NFL Comparisons for Top DT Recruits in Class of 2014

Edwin WeathersbyAnalyst IJuly 15, 2013

NFL Comparisons for Top DT Recruits in Class of 2014

0 of 10

    Comparing prospects to more familiar college or NFL players is always fun. It helps the reader get clearer picture of the player. Recruiting fans won't see every prospect play, so the can only go by what they read or hear.

    The key to making such comparisons meaningful, however, is to not be generic. Just because a prospect plays defensive tackle does not mean he automatically compares to Ndamukong Suh.

    The nation's top defensive tackle actually compares to an NFL rookie. A great nose tackle prospect resembles a former star at Alabama who now plays in the AFC East. Also, a 'tweener defensive line prospect from Louisiana should study a defensive tackle who plays in the NFC North.


    Player evaluations are based on review of tape at Scout.comRivals247Sports  and ESPNU.


Khairi Clark

1 of 10

    Khairi Clark is an explosive defensive tackle prospect who is committed to Florida. He does not waste time at the snap, as he fires out of his stance looking to cause problems for an offense.

    Clark, who is 6'2" and 325 pounds, is strong at the point of attack. He can press blocks, use his hands to shed and has the power to toss offensive linemen aside to make tackles. Clark is not a stiff athlete, as he flashes good agility and short-area quickness when pursuing the football.

    He can play both defensive tackle positions in a 4-3 scheme, as well as end and nose tackle in a 3-4 defense. Clark compares to Marcell Dareus of the Buffalo Bills. 

Thomas Holley

2 of 10

    Although Thomas Holley has limited experience as a football player (ESPNU, subscription required), he is one of the top prospects in the country. Holley has a high ceiling and will blossom in college once he receives personal coaching.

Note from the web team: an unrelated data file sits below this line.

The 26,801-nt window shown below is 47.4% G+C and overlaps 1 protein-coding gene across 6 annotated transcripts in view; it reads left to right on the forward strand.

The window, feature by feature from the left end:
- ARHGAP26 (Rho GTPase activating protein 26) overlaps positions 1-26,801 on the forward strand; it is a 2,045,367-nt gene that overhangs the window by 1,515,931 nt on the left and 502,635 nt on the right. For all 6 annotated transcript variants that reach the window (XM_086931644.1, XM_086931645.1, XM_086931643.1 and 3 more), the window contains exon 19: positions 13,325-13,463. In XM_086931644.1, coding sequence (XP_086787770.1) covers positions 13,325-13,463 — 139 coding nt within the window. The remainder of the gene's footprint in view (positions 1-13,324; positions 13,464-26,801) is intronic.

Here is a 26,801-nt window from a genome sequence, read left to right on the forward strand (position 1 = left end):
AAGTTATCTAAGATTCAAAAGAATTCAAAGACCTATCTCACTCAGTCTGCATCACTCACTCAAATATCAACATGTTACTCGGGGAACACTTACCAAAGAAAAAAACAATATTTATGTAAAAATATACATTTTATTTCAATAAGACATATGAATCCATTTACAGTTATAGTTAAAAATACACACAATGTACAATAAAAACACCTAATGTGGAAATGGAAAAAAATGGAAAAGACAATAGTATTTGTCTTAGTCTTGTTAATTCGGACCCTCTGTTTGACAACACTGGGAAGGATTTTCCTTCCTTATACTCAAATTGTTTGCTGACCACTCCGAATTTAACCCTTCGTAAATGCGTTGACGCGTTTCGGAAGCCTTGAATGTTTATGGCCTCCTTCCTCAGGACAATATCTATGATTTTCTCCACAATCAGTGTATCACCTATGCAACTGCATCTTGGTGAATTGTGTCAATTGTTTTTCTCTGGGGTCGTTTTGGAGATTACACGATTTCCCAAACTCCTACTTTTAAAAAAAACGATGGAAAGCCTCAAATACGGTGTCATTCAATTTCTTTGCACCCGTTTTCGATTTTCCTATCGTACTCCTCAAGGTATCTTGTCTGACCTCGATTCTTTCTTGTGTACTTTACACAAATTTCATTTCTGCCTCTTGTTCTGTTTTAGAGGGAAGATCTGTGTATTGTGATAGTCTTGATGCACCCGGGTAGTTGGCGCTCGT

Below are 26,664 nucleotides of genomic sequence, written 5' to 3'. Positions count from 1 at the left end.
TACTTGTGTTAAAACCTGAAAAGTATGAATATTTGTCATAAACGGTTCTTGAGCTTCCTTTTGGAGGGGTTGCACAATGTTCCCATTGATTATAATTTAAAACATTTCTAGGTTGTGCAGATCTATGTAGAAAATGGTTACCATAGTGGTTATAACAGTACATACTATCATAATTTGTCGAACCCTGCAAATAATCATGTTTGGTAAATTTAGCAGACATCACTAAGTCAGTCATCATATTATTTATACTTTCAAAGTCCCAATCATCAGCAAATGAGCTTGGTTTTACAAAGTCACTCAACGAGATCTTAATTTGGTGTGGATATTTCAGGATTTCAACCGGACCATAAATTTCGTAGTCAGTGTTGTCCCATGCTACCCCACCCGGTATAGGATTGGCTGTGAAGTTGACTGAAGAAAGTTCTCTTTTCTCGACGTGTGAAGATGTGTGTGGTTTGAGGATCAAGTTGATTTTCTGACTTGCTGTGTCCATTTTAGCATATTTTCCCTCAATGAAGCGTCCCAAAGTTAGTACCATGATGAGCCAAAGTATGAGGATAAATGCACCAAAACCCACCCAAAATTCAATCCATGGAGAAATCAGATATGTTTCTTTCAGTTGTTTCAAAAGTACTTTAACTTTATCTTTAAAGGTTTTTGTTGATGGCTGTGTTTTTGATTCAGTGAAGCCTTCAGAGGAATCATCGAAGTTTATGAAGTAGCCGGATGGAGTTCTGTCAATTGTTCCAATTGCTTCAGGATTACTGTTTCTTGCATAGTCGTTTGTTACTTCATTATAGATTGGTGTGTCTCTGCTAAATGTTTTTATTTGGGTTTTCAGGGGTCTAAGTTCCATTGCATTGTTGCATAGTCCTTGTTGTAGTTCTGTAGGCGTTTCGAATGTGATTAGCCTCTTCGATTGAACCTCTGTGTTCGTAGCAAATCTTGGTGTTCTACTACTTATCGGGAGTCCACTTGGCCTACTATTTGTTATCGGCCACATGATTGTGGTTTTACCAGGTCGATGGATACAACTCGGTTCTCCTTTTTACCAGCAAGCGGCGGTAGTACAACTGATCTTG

Holley, who is 6'4" and 285 pounds, is an explosive athlete who can hold his own in the trenches. He has the quickness to be a disruptive force inside.

    Holley also has the strength to powerfully walk a blocker back deep into the pocket as a pass-rusher. He must continue to learn how to use his hands and develop more moves, but this is a recruit who could be a terrific college defensive tackle.

    Holley has a great motor, which is reminiscent of Domata Peko of the Cincinnati Bengals. 

Bijhon Jackson

3 of 10

    Bijhon Jackson is a space-eating defensive tackle who is committed to Arkansas. He is at his best when he can defend the run, as he shows good strength.

    Although Jackson, who is 6'2" and 334 pounds, is not as explosive at the snap as some of his peers, he can—at times—quickly get out of his stance. He has great strength, uses his hands well and can anchor with power. Jackson can play the nose tackle position, but also has the skills to be a good 3-4 defensive end.

    His best move as a pass-rusher is the bull rush, as it allows Jackson to attack the passer while using his strength.

    He can power through blockers, as he is rarely fazed by short-setting offensive linemen. Jackson stirs up memories of a young Johnathan Hankins, the former Ohio State star who is now with the New York Giants. 

Malik McDowell

4 of 10

    Malik McDowell will become a defensive tackle in college, as he will outgrow the defensive end position. He is 6'7" and 290 pounds and is a solid athlete for his size.

    McDowell has good range in pursuit, as he shows the ability cross the line of scrimmage and explode to the ball-carrier to make a tackle.

    He is a powerful player who has the length to stay clean versus blockers. McDowell can play in a read-and-react system, as he has the strength to stack blocks and anchor in the trenches.

    He will attempt to use his hands as a pass-rusher and can sprint upfield with solid leverage. McDowell, who can convert speed to power, can play defensive tackle in a 4-3 defense or defensive end in a 3-4 alignment.

    He compares favorably to Chris Canty of the Baltimore Ravens. 


Josh Frazier

5 of 10

    Josh Frazier is a defensive tackle prospect who can play various positions in various defensive schemes. He has the ability to play nose tackle, or 0/1-technique in a 4-3 defense. Also, Frazier flashes the ability to be able to hold his own as a defensive end in a three-man front.

    Frazier, who is 6'2" and 334 pounds, is a strong player with good anchor strength. He has good snap quickness, can sink his hips to hold his ground and makes a mess in the middle. Frazier can operate as a stationary space-eater who takes on double-teams.

    He is not an impressive pass-rusher, but Frazier possesses the ability to beat up centers on passing downs, especially when they're snapping in shotgun formations.